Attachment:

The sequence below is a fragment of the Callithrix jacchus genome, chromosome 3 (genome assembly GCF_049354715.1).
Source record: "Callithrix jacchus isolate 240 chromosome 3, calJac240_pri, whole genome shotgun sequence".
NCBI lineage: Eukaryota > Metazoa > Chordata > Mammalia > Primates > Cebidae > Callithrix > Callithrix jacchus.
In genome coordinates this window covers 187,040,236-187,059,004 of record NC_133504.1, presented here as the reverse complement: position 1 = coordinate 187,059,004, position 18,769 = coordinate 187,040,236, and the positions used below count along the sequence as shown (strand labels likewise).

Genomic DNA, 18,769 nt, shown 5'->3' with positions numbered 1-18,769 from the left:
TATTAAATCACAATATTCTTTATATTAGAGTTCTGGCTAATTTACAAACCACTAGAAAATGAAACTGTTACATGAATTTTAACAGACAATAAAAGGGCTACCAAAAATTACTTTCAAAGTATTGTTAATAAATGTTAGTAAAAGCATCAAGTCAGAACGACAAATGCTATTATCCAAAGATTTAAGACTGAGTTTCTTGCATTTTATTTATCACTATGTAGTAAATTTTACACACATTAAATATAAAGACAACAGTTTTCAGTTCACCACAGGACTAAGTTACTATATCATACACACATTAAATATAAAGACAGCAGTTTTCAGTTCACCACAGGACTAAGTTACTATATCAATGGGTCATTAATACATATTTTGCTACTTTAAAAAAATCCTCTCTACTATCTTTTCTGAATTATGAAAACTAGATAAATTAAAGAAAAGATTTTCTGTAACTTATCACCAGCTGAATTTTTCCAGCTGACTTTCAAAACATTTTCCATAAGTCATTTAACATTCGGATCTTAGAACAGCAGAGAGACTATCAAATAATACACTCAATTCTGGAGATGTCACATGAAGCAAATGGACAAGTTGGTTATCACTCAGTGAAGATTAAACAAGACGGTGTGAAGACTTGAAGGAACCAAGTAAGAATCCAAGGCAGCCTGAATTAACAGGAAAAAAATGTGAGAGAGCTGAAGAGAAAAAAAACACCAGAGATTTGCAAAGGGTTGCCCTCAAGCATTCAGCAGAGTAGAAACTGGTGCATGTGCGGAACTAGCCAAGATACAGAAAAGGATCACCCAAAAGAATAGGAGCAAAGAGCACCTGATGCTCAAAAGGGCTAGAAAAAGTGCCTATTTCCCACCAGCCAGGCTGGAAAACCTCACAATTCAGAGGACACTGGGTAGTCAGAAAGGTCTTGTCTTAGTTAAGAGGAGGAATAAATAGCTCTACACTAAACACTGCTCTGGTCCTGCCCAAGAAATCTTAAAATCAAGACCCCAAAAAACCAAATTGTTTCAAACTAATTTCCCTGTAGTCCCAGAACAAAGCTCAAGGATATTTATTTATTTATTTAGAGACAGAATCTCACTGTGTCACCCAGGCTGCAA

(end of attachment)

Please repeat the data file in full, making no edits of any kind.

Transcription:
The sequence below is a fragment of the Callithrix jacchus genome, chromosome 3 (genome assembly GCF_049354715.1).
Source record: "Callithrix jacchus isolate 240 chromosome 3, calJac240_pri, whole genome shotgun sequence".
NCBI lineage: Eukaryota > Metazoa > Chordata > Mammalia > Primates > Cebidae > Callithrix > Callithrix jacchus.
In genome coordinates this window covers 187,040,236-187,059,004 of record NC_133504.1, presented here as the reverse complement: position 1 = coordinate 187,059,004, position 18,769 = coordinate 187,040,236, and the positions used below count along the sequence as shown (strand labels likewise).

Genomic DNA, 18,769 nt, shown 5'->3' with positions numbered 1-18,769 from the left:
TATTAAATCACAATATTCTTTATATTAGAGTTCTGGCTAATTTACAAACCACTAGAAAATGAAACTGTTACATGAATTTTAACAGACAATAAAAGGGCTACCAAAAATTACTTTCAAAGTATTGTTAATAAATGTTAGTAAAAGCATCAAGTCAGAACGACAAATGCTATTATCCAAAGATTTAAGACTGAGTTTCTTGCATTTTATTTATCACTATGTAGTAAATTTTACACACATTAAATATAAAGACAACAGTTTTCAGTTCACCACAGGACTAAGTTACTATATCATACACACATTAAATATAAAGACAGCAGTTTTCAGTTCACCACAGGACTAAGTTACTATATCAATGGGTCATTAATACATATTTTGCTACTTTAAAAAAATCCTCTCTACTATCTTTTCTGAATTATGAAAACTAGATAAATTAAAGAAAAGATTTTCTGTAACTTATCACCAGCTGAATTTTTCCAGCTGACTTTCAAAACATTTTCCATAAGTCATTTAACATTCGGATCTTAGAACAGCAGAGAGACTATCAAATAATACACTCAATTCTGGAGATGTCACATGAAGCAAATGGACAAGTTGGTTATCACTCAGTGAAGATTAAACAAGACGGTGTGAAGACTTGAAGGAACCAAGTAAGAATCCAAGGCAGCCTGAATTAACAGGAAAAAAATGTGAGAGAGCTGAAGAGAAAAAAAACACCAGAGATTTGCAAAGGGTTGCCCTCAAGCATTCAGCAGAGTAGAAACTGGTGCATGTGCGGAACTAGCCAAGATACAGAAAAGGATCACCCAAAAGAATAGGAGCAAAGAGCACCTGATGCTCAAAAGGGCTAGAAAAAGTGCCTATTTCCCACCAGCCAGGCTGGAAAACCTCACAATTCAGAGGACACTGGGTAGTCAGAAAGGTCTTGTCTTAGTTAAGAGGAGGAATAAATAGCTCTACACTAAACACTGCTCTGGTCCTGCCCAAGAAATCTTAAAATCAAGACCCCAAAAAACCAAATTGTTTCAAACTAATTTCCCTGTAGTCCCAGAACAAAGCTCAAGGATATTTATTTATTTATTTAGAGACAGAATCTCACTGTGTCACCCAGGCTGCAA